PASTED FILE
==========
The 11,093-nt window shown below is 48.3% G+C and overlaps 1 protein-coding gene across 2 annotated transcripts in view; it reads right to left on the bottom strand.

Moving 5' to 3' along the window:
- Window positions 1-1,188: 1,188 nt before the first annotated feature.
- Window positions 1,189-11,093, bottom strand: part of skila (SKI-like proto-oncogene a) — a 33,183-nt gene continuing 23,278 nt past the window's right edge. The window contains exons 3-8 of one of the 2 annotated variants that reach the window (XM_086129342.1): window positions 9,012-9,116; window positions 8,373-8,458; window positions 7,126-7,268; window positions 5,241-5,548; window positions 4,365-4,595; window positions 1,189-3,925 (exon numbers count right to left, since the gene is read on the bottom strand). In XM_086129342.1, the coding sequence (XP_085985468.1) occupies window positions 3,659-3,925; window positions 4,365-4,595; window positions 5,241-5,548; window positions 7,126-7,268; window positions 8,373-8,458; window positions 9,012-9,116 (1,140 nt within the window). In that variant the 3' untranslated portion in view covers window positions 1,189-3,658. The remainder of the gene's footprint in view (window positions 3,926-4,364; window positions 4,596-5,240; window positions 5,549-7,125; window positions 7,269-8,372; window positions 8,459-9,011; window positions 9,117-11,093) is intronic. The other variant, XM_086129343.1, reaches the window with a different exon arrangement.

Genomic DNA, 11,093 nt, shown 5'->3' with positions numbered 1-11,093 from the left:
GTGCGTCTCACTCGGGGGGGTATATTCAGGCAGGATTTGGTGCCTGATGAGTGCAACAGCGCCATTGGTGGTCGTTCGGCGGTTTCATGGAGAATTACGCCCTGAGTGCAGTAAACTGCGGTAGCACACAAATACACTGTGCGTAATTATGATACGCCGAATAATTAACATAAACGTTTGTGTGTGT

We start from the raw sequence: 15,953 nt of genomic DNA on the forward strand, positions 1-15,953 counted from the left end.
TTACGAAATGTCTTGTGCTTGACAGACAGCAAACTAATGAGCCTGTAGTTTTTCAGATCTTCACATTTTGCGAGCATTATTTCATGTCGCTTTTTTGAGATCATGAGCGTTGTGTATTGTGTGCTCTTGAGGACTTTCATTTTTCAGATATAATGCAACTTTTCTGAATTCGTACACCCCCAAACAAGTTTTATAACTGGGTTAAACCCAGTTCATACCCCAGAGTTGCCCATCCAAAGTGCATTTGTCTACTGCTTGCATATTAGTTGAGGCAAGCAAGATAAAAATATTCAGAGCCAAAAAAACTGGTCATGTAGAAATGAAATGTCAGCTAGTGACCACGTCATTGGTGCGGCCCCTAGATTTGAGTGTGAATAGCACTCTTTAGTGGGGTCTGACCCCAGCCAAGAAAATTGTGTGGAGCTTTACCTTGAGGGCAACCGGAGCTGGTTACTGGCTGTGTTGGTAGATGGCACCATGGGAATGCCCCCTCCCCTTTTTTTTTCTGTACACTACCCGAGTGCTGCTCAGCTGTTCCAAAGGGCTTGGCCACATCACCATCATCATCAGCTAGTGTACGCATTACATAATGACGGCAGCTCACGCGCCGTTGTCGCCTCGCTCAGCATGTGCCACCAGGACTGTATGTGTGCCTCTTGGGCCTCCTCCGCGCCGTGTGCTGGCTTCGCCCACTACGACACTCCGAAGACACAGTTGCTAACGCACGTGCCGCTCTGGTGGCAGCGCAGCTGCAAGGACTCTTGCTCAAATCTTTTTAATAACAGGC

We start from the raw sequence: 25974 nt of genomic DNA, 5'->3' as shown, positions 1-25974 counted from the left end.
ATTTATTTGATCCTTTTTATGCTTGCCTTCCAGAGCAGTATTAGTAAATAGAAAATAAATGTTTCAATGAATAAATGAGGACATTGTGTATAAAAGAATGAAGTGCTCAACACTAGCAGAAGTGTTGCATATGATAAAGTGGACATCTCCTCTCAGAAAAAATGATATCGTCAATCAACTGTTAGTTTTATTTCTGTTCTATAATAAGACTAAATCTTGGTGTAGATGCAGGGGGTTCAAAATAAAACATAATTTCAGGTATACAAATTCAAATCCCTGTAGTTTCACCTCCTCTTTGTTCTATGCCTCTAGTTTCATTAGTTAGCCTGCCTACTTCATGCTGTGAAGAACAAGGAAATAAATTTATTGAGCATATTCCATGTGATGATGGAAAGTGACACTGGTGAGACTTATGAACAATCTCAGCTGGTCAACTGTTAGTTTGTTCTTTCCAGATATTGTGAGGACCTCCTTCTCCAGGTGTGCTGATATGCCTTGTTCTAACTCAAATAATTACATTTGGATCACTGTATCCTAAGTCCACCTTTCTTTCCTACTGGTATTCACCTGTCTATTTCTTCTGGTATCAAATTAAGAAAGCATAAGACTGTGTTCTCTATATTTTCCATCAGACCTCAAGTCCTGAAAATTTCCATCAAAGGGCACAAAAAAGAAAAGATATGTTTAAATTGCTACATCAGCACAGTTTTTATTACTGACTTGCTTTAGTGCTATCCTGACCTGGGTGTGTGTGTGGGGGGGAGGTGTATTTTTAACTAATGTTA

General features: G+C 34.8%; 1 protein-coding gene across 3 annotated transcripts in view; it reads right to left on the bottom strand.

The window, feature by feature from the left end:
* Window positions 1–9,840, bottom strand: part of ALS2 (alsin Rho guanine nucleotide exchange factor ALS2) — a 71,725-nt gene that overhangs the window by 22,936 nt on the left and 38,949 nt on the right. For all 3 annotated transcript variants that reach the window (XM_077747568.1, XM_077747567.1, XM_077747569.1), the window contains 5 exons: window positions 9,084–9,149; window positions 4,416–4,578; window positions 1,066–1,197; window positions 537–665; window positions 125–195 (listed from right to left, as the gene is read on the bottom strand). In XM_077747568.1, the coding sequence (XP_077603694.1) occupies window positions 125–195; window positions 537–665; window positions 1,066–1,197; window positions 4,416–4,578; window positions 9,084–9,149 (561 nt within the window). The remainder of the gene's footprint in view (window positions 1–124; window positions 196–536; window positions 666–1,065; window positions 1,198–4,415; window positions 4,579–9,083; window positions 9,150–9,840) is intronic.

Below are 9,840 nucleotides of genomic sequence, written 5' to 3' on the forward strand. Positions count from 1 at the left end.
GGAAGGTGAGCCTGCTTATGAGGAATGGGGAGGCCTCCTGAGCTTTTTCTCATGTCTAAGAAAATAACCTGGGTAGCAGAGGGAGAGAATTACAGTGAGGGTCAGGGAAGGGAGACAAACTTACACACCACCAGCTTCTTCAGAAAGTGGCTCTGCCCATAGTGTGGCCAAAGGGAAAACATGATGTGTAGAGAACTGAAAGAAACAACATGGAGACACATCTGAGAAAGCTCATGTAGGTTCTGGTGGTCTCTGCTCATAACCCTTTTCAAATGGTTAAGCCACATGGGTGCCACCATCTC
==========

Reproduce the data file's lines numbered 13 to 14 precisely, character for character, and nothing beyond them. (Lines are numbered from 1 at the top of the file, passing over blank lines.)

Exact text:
* Window positions 1–9,840, bottom strand: part of ALS2 (alsin Rho guanine nucleotide exchange factor ALS2) — a 71,725-nt gene that overhangs the window by 22,936 nt on the left and 38,949 nt on the right. For all 3 annotated transcript variants that reach the window (XM_077747568.1, XM_077747567.1, XM_077747569.1), the window contains 5 exons: window positions 9,084–9,149; window positions 4,416–4,578; window positions 1,066–1,197; window positions 537–665; window positions 125–195 (listed from right to left, as the gene is read on the bottom strand). In XM_077747568.1, the coding sequence (XP_077603694.1) occupies window positions 125–195; window positions 537–665; window positions 1,066–1,197; window positions 4,416–4,578; window positions 9,084–9,149 (561 nt within the window). The remainder of the gene's footprint in view (window positions 1–124; window positions 196–536; window positions 666–1,065; window positions 1,198–4,415; window positions 4,579–9,083; window positions 9,150–9,840) is intronic.

Below are 9,840 nucleotides of genomic sequence, written 5' to 3' on the forward strand. Positions count from 1 at the left end.